Public information campaigns may potentially boost rates of vaccination.
A recent study conducted by investigators from the University of Wyoming has found that messages which put an emphasis on the personal health benefits of COVID-19 vaccination provides the best opportunity for increasing inoculation levels across the United States.
Results from the study were published in the journal Proceedings of the National Academy of Sciences.
“Research preceding the COVID-19 pandemic offer mixed results about the effectiveness of information on vaccinations in general, but recent studies suggest that public health messaging may increase COVID-19 vaccinations,” the authors wrote. “Messages about vaccine safety, benefits to self and others, as well as vaccines allowing life to return to normal have been found to increase intended or actual vaccinations for the studied population as a whole or for subgroups.”
For the study, the team of investigators conducted a survey of 3,048 adults in the US, which compared 3messages that described the benefits of getting a COVID-19 vaccine. The survey also examined the impact of combining the messages.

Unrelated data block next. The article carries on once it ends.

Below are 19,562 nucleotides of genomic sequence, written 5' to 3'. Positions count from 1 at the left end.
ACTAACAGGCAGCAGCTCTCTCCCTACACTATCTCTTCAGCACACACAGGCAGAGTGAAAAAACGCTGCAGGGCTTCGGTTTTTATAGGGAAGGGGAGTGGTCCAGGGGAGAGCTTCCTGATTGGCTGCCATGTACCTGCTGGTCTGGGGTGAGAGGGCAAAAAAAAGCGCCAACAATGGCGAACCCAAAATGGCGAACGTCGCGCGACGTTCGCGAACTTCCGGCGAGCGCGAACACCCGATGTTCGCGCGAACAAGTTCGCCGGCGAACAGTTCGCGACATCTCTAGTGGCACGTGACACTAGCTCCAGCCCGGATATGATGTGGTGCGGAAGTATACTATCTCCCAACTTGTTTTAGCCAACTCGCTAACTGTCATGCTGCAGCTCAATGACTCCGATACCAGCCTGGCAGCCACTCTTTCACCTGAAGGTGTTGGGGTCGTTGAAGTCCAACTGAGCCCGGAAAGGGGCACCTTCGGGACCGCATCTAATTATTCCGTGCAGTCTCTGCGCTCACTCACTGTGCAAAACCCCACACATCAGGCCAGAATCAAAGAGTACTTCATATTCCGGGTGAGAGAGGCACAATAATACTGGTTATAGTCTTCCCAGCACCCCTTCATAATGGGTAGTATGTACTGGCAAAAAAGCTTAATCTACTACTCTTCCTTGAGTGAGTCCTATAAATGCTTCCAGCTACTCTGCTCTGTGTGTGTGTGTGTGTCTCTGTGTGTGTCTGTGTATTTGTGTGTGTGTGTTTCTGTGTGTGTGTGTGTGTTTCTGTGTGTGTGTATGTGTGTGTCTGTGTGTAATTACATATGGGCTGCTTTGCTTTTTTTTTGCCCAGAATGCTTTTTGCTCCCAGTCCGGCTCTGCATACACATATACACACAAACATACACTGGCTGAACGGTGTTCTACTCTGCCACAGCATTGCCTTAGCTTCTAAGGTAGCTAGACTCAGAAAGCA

The 3 messages were: benefits to personal health; benefits to the health of family, friends and community members; and benefits to local and national economies.
Findings from the study demonstrated that the messages about private health increased intended vaccinations by 16%, significantly more than the other messages.
The investigators also discovered that the source of the information mattered. For example, messages coming from a trusted family physician had more of an effect than messages coming from a private citizen or elected official.
“The rapid development of COVID-19 vaccines is a tremendous scientific response to the current global pandemic. However, vaccines per se do not save lives and restart economies. Their success depends on the number of people getting vaccinated,” the authors wrote. “Based on a nationally quota representative sample of 3,048 adults in the United States, our findings suggest that several forms of public messages can increase vaccine intentions, but messaging that emphasizes personal health benefits had the largest impact.”